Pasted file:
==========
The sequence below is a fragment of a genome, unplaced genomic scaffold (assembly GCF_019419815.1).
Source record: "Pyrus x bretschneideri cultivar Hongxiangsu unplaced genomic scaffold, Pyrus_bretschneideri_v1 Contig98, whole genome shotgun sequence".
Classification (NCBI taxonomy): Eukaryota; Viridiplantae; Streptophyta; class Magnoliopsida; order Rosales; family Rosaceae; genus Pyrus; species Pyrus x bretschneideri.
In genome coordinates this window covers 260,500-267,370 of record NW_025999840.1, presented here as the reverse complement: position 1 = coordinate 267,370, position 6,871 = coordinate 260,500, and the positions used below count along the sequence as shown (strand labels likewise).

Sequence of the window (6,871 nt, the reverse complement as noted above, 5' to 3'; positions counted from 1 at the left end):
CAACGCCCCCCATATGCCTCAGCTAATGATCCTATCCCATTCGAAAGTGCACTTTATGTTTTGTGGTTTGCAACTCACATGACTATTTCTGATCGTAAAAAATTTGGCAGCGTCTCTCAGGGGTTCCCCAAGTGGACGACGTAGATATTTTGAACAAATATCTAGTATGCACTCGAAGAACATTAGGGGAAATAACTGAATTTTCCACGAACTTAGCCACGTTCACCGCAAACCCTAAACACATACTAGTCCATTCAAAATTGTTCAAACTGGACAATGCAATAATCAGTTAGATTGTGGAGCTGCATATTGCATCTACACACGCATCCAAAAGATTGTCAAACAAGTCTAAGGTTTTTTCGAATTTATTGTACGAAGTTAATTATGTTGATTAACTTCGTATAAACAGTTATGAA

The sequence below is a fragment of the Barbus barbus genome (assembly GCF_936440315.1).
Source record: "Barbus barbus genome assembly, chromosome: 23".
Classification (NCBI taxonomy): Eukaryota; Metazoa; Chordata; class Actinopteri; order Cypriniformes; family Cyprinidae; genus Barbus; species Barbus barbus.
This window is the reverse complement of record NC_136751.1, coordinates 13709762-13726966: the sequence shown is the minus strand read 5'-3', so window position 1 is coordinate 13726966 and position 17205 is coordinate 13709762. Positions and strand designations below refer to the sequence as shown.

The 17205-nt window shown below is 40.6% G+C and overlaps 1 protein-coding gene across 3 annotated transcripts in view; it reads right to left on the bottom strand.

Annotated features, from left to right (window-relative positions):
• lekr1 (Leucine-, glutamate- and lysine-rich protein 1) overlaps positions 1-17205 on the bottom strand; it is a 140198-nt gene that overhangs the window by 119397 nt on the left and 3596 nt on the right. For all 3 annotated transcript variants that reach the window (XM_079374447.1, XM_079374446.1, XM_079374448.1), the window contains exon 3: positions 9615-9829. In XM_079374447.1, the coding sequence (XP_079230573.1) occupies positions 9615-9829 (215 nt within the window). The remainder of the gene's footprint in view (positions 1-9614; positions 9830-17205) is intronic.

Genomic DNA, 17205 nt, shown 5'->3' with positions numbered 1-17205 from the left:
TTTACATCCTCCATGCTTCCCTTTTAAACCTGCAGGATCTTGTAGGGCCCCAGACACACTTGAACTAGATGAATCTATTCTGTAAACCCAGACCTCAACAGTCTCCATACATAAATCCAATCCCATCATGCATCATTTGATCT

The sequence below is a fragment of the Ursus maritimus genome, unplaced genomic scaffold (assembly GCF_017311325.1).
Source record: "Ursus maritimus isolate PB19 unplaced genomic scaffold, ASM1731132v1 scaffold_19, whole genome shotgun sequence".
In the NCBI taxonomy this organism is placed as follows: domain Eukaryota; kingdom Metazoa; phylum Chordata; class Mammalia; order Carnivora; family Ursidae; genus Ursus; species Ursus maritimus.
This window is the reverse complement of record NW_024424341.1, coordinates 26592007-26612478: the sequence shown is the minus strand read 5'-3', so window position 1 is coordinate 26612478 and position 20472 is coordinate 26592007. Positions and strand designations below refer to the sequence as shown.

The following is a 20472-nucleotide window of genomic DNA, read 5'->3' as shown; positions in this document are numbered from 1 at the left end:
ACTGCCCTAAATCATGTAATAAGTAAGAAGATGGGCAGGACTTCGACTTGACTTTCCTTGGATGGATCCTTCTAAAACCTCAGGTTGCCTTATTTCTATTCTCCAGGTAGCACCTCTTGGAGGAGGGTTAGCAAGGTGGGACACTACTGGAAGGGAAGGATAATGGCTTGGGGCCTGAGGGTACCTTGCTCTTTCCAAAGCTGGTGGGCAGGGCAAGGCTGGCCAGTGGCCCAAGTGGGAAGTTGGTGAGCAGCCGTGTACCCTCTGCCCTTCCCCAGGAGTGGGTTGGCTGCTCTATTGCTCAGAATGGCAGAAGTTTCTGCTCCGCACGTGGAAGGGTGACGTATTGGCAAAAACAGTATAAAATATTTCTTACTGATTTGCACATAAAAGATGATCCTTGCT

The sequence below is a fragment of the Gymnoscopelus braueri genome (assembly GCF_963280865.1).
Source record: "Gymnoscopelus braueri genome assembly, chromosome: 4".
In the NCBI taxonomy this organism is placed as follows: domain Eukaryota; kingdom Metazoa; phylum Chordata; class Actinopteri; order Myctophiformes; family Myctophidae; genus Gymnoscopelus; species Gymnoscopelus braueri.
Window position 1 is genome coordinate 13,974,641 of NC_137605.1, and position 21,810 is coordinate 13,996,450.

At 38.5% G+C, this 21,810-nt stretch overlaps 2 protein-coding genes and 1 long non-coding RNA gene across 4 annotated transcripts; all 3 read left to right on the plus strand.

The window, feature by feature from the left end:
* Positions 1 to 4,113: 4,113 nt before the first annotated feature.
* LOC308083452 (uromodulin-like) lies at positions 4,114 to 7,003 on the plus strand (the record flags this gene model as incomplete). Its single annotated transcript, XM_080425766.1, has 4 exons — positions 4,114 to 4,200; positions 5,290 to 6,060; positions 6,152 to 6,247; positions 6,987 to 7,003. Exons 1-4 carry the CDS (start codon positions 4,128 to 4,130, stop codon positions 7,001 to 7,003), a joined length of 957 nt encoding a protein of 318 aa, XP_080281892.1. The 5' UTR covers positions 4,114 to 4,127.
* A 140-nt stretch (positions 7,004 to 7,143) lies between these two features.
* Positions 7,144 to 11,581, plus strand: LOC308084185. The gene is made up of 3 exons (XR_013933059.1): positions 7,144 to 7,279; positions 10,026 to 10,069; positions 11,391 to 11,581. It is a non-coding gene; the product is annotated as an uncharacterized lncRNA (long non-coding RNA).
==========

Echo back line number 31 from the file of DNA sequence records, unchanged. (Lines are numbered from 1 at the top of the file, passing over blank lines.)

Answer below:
* Positions 7,144 to 11,581, plus strand: LOC308084185. The gene is made up of 3 exons (XR_013933059.1): positions 7,144 to 7,279; positions 10,026 to 10,069; positions 11,391 to 11,581. It is a non-coding gene; the product is annotated as an uncharacterized lncRNA (long non-coding RNA).